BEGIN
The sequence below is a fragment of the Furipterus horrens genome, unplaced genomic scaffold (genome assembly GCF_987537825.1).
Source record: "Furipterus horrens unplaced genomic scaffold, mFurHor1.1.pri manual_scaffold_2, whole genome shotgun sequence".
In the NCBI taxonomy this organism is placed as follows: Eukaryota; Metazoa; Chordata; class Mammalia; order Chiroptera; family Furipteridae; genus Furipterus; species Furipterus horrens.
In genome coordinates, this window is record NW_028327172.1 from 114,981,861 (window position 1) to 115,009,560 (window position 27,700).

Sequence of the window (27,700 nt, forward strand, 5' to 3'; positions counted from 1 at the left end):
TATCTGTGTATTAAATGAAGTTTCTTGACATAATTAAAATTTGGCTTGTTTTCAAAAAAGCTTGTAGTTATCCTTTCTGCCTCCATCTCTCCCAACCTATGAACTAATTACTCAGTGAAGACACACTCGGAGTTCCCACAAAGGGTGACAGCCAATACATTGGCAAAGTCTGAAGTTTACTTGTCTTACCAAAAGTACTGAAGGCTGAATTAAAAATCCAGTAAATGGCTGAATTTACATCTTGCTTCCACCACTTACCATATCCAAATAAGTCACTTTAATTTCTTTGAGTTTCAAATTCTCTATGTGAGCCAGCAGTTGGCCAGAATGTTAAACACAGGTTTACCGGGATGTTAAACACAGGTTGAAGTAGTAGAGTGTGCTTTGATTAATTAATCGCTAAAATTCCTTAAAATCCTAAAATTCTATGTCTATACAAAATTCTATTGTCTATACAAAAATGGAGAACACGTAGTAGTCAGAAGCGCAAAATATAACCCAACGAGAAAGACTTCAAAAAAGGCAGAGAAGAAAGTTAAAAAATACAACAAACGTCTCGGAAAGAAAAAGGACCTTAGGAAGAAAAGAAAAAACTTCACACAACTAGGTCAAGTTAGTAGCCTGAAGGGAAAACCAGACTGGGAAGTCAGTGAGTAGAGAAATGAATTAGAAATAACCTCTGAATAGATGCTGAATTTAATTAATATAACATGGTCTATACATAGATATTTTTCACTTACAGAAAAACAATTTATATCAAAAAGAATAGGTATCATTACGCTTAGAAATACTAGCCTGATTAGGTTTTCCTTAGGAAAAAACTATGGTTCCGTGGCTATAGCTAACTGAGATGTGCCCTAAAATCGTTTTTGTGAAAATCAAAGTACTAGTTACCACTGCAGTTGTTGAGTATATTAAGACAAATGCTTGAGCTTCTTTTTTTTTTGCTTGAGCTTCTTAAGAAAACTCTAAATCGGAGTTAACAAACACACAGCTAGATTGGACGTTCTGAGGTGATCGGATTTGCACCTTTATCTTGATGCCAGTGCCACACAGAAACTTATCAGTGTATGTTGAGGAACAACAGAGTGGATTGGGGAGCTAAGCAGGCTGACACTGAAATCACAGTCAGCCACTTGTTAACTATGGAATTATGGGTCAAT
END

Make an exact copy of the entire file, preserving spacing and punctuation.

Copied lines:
The sequence below is a fragment of the Furipterus horrens genome, unplaced genomic scaffold (genome assembly GCF_987537825.1).
Source record: "Furipterus horrens unplaced genomic scaffold, mFurHor1.1.pri manual_scaffold_2, whole genome shotgun sequence".
In the NCBI taxonomy this organism is placed as follows: Eukaryota; Metazoa; Chordata; class Mammalia; order Chiroptera; family Furipteridae; genus Furipterus; species Furipterus horrens.
In genome coordinates, this window is record NW_028327172.1 from 114,981,861 (window position 1) to 115,009,560 (window position 27,700).

Sequence of the window (27,700 nt, forward strand, 5' to 3'; positions counted from 1 at the left end):
TATCTGTGTATTAAATGAAGTTTCTTGACATAATTAAAATTTGGCTTGTTTTCAAAAAAGCTTGTAGTTATCCTTTCTGCCTCCATCTCTCCCAACCTATGAACTAATTACTCAGTGAAGACACACTCGGAGTTCCCACAAAGGGTGACAGCCAATACATTGGCAAAGTCTGAAGTTTACTTGTCTTACCAAAAGTACTGAAGGCTGAATTAAAAATCCAGTAAATGGCTGAATTTACATCTTGCTTCCACCACTTACCATATCCAAATAAGTCACTTTAATTTCTTTGAGTTTCAAATTCTCTATGTGAGCCAGCAGTTGGCCAGAATGTTAAACACAGGTTTACCGGGATGTTAAACACAGGTTGAAGTAGTAGAGTGTGCTTTGATTAATTAATCGCTAAAATTCCTTAAAATCCTAAAATTCTATGTCTATACAAAATTCTATTGTCTATACAAAAATGGAGAACACGTAGTAGTCAGAAGCGCAAAATATAACCCAACGAGAAAGACTTCAAAAAAGGCAGAGAAGAAAGTTAAAAAATACAACAAACGTCTCGGAAAGAAAAAGGACCTTAGGAAGAAAAGAAAAAACTTCACACAACTAGGTCAAGTTAGTAGCCTGAAGGGAAAACCAGACTGGGAAGTCAGTGAGTAGAGAAATGAATTAGAAATAACCTCTGAATAGATGCTGAATTTAATTAATATAACATGGTCTATACATAGATATTTTTCACTTACAGAAAAACAATTTATATCAAAAAGAATAGGTATCATTACGCTTAGAAATACTAGCCTGATTAGGTTTTCCTTAGGAAAAAACTATGGTTCCGTGGCTATAGCTAACTGAGATGTGCCCTAAAATCGTTTTTGTGAAAATCAAAGTACTAGTTACCACTGCAGTTGTTGAGTATATTAAGACAAATGCTTGAGCTTCTTTTTTTTTTGCTTGAGCTTCTTAAGAAAACTCTAAATCGGAGTTAACAAACACACAGCTAGATTGGACGTTCTGAGGTGATCGGATTTGCACCTTTATCTTGATGCCAGTGCCACACAGAAACTTATCAGTGTATGTTGAGGAACAACAGAGTGGATTGGGGAGCTAAGCAGGCTGACACTGAAATCACAGTCAGCCACTTGTTAACTATGGAATTATGGGTCAAT